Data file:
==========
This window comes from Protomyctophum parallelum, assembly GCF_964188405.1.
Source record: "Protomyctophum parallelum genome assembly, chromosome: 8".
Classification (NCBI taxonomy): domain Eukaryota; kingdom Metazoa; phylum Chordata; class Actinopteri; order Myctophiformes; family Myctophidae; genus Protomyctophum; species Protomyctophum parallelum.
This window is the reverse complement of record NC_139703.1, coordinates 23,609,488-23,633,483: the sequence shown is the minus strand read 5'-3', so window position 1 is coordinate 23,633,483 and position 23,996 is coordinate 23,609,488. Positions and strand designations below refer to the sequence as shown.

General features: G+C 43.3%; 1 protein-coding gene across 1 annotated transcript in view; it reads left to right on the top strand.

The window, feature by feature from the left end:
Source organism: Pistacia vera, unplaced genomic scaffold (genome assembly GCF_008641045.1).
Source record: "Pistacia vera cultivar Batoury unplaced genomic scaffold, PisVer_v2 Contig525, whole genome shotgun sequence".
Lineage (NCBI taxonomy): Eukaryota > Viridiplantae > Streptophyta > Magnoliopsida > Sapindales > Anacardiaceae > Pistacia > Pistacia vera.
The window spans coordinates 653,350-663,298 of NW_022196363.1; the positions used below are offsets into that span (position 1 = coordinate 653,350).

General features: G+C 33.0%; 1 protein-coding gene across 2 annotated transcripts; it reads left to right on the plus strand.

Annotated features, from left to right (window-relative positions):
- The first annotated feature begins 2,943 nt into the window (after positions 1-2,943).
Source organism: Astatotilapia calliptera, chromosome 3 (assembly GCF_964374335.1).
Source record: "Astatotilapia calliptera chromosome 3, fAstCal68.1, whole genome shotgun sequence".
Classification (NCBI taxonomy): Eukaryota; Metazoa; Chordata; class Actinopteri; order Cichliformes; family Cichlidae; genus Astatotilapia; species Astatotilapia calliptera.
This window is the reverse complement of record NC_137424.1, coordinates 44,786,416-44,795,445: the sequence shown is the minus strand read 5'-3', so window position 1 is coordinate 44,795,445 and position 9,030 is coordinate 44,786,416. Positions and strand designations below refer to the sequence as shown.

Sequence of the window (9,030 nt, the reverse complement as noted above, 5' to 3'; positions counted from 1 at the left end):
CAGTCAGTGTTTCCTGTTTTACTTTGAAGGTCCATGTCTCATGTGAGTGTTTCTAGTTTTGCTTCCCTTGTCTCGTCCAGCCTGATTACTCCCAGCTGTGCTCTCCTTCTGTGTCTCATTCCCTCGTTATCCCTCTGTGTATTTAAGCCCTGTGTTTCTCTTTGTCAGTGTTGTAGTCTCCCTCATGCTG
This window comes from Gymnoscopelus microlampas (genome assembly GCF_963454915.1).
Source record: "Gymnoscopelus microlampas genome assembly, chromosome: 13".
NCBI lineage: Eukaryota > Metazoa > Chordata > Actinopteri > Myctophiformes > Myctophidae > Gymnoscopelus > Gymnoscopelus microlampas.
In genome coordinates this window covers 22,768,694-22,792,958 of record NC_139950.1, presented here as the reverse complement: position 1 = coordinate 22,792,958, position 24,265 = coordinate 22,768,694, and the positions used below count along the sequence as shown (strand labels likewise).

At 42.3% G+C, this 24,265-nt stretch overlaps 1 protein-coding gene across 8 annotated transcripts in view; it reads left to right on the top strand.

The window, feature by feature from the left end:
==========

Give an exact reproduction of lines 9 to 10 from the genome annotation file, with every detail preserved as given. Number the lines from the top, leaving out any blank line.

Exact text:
Lineage (NCBI taxonomy): Eukaryota > Viridiplantae > Streptophyta > Magnoliopsida > Sapindales > Anacardiaceae > Pistacia > Pistacia vera.
The window spans coordinates 653,350-663,298 of NW_022196363.1; the positions used below are offsets into that span (position 1 = coordinate 653,350).